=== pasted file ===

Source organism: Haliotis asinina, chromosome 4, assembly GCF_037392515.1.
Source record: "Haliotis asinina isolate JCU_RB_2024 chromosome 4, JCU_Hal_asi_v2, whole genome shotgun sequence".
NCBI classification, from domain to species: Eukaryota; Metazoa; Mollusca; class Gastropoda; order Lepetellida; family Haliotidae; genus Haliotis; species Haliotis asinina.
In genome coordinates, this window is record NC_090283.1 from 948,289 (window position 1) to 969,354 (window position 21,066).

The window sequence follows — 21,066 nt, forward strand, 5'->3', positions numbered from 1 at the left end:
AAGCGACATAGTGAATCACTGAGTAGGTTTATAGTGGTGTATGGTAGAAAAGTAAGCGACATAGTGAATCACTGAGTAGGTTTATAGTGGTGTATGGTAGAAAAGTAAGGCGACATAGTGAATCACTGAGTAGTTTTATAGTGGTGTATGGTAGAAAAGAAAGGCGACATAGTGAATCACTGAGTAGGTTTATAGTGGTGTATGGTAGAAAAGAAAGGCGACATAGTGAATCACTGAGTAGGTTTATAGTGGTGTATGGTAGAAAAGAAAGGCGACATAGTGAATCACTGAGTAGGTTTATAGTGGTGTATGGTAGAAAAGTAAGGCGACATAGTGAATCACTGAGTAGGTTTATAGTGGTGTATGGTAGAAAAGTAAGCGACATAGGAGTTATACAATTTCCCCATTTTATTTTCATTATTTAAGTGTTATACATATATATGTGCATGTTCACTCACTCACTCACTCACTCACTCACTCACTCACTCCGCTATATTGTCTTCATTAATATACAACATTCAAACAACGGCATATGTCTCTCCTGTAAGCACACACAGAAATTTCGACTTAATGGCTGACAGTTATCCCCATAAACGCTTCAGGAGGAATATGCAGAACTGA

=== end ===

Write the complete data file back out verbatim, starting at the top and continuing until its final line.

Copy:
Source organism: Haliotis asinina, chromosome 4, assembly GCF_037392515.1.
Source record: "Haliotis asinina isolate JCU_RB_2024 chromosome 4, JCU_Hal_asi_v2, whole genome shotgun sequence".
NCBI classification, from domain to species: Eukaryota; Metazoa; Mollusca; class Gastropoda; order Lepetellida; family Haliotidae; genus Haliotis; species Haliotis asinina.
In genome coordinates, this window is record NC_090283.1 from 948,289 (window position 1) to 969,354 (window position 21,066).

The window sequence follows — 21,066 nt, forward strand, 5'->3', positions numbered from 1 at the left end:
AAGCGACATAGTGAATCACTGAGTAGGTTTATAGTGGTGTATGGTAGAAAAGTAAGCGACATAGTGAATCACTGAGTAGGTTTATAGTGGTGTATGGTAGAAAAGTAAGGCGACATAGTGAATCACTGAGTAGTTTTATAGTGGTGTATGGTAGAAAAGAAAGGCGACATAGTGAATCACTGAGTAGGTTTATAGTGGTGTATGGTAGAAAAGAAAGGCGACATAGTGAATCACTGAGTAGGTTTATAGTGGTGTATGGTAGAAAAGAAAGGCGACATAGTGAATCACTGAGTAGGTTTATAGTGGTGTATGGTAGAAAAGTAAGGCGACATAGTGAATCACTGAGTAGGTTTATAGTGGTGTATGGTAGAAAAGTAAGCGACATAGGAGTTATACAATTTCCCCATTTTATTTTCATTATTTAAGTGTTATACATATATATGTGCATGTTCACTCACTCACTCACTCACTCACTCACTCACTCACTCCGCTATATTGTCTTCATTAATATACAACATTCAAACAACGGCATATGTCTCTCCTGTAAGCACACACAGAAATTTCGACTTAATGGCTGACAGTTATCCCCATAAACGCTTCAGGAGGAATATGCAGAACTGA